Page:Folk-lore - A Quarterly Review. Volume 22, 1911.djvu/299

From Wikisource
Jump to navigation Jump to search
This page needs to be proofread.


Reviews. 26

o

The last chapter sets out Mr. Dennett's views as to the step-by- step development of man from a non-speaking animal existence, and indicates what he considers to be the possible direction of future growth. Whether at the present stage of our knowledge some of his theories seem somewhat fanciful or not, all must agree with him that the wise administrator ought to help the West Coast African upward on natural lines, and must therefore study the con- dition and thoughts of his people. For such study Mr. Dennett's book is indispensable.

Lion and Dragon in Northern China. By R. F. Johnston.

Murray, 1910. Demy 8vo, pp. xiv-f-46i. Map and 111. Chinese Folk-Lore Tales. By the Rev. J. Macgowan.

Macmillan, 1910. Crown 8vo, pp. iii-l-igy. Chinese Folk-Lore. By the Rev. J. Macgowan. Shanghai :

North China Daily News and Herald, 1910. 8vo, pp. 3-1-

240.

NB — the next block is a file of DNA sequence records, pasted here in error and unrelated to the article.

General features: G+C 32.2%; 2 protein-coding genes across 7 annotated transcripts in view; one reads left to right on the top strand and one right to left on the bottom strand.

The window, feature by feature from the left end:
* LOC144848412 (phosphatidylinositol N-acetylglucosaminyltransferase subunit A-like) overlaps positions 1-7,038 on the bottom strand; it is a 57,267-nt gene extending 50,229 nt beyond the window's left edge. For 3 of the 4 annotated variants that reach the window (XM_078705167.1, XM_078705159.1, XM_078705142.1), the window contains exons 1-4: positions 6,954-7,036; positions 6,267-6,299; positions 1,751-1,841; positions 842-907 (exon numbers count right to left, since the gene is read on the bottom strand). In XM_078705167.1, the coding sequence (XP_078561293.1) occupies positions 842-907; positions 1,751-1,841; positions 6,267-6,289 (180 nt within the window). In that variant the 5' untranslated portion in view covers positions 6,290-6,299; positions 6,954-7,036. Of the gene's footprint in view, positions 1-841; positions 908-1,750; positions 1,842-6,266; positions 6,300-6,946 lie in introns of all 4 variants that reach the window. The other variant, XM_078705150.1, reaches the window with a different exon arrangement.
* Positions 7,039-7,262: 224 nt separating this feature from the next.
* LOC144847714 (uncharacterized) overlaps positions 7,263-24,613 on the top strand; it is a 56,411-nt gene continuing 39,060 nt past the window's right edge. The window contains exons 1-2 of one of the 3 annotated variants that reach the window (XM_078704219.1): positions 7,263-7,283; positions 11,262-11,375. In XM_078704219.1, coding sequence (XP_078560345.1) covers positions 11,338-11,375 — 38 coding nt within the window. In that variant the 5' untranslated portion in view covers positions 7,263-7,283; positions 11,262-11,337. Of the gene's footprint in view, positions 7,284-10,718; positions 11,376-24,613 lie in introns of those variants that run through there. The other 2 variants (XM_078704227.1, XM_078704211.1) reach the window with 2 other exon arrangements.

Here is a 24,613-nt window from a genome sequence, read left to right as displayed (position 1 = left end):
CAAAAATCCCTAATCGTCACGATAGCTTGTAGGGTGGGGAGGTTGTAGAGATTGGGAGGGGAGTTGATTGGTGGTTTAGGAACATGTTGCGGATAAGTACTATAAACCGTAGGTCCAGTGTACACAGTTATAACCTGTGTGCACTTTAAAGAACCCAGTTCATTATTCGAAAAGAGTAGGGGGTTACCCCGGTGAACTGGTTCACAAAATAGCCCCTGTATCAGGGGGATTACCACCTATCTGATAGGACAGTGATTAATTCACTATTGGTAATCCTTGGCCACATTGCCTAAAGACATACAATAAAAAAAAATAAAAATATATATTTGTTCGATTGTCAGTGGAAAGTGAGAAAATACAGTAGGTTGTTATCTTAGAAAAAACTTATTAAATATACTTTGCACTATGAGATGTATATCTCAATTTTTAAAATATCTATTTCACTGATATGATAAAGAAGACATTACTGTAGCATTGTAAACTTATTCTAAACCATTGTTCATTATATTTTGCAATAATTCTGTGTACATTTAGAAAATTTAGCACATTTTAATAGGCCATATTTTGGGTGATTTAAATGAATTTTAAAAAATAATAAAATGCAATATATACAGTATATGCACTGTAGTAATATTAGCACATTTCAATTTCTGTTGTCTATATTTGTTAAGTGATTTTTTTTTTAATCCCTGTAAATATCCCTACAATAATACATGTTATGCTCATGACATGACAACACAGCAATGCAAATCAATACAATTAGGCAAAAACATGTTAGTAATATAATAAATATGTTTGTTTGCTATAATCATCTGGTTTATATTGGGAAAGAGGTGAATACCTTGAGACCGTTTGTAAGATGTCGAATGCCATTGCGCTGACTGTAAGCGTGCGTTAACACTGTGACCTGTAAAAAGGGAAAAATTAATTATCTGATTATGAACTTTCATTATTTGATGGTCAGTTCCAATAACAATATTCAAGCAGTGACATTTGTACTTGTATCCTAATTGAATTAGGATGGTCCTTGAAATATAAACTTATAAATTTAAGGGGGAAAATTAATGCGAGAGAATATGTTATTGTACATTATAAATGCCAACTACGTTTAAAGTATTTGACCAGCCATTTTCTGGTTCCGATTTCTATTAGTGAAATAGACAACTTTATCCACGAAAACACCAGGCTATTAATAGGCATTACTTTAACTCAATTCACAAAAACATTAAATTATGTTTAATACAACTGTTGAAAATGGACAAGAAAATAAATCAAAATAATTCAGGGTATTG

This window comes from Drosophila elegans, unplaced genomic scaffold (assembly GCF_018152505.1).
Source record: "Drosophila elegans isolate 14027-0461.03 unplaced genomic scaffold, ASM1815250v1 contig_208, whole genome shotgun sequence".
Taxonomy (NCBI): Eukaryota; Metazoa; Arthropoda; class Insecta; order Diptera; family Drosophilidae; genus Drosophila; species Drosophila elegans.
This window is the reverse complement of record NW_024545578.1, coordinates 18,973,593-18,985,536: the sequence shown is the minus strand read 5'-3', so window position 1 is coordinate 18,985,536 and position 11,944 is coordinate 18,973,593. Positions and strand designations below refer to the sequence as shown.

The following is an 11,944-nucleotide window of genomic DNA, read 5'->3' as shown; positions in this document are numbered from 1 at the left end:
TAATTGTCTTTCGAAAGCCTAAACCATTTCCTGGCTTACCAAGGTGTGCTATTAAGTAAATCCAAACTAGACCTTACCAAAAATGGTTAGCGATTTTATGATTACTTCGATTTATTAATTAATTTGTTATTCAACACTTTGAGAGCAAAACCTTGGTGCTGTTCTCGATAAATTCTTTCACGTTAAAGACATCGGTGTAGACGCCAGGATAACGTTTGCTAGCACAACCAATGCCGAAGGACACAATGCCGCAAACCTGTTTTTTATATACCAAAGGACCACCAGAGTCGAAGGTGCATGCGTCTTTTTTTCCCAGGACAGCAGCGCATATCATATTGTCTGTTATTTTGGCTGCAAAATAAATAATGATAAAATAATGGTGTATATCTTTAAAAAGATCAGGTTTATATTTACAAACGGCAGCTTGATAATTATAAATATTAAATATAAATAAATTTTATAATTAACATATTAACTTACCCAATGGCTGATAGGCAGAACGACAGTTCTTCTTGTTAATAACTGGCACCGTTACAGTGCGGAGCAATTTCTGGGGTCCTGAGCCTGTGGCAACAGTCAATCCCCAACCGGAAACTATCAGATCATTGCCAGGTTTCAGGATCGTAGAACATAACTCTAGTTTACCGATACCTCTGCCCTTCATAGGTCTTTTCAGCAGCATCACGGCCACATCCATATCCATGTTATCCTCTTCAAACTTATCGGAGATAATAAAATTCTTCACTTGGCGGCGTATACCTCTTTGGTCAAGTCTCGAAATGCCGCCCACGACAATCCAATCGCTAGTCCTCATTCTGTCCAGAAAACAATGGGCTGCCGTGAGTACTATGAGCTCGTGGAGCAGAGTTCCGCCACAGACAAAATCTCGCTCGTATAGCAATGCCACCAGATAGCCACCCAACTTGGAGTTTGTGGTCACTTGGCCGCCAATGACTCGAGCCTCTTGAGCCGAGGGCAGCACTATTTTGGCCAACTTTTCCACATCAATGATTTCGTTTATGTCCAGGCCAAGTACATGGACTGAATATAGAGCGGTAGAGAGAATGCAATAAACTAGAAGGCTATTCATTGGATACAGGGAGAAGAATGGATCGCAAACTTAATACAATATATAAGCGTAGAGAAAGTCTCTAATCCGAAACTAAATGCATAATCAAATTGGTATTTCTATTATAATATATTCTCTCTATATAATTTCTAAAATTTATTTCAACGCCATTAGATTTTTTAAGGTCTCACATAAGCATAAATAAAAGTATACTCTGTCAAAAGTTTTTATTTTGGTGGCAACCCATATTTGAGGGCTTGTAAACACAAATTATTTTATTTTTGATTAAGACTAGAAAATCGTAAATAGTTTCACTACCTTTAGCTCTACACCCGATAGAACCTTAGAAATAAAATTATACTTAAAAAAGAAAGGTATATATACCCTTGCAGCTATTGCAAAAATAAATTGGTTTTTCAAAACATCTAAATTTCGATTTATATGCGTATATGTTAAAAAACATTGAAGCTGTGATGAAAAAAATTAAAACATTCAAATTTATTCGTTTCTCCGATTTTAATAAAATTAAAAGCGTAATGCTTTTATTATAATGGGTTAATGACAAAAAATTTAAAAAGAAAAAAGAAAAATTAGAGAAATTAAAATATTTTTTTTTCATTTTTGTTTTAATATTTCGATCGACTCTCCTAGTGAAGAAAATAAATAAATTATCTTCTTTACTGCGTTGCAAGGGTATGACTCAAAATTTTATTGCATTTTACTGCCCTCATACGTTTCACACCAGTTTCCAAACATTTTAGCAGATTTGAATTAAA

The shelves of the student of Chinese folklore are already loaded with many volumes, — translations of written texts by Father Weiger, Prof. H. A. Giles, and others, a long row of general works from Doolittle and Dennys onward, and departmental studies, such as De Groot's great volumes on The Religious System of China, as well as books of travel and mission work which incidentally pre- serve folklore. But most travellers' and many missionaries' books record folklore in a very tantalizing manner, without clear notes of source and locality, and both these and the other works mentioned tend to produce erroneous impressions of uniformity throughout the vast area and swarming multitudes of the Middle Kingdom. What is still wanting is a record of the peculiarities of different provinces, in a series of volumes treating of particular districts, and to such a series Mr. Johnston's book is a most valuable con- tribution, as it deals in a thorough manner with the British protectorate of Wei-hai-wei. The chief exception that can be taken to its contents is that the admirable enthusiasm, which has led the author to note so carefully local practices and customs, has caused him also to devote space, which we grudge, to vehement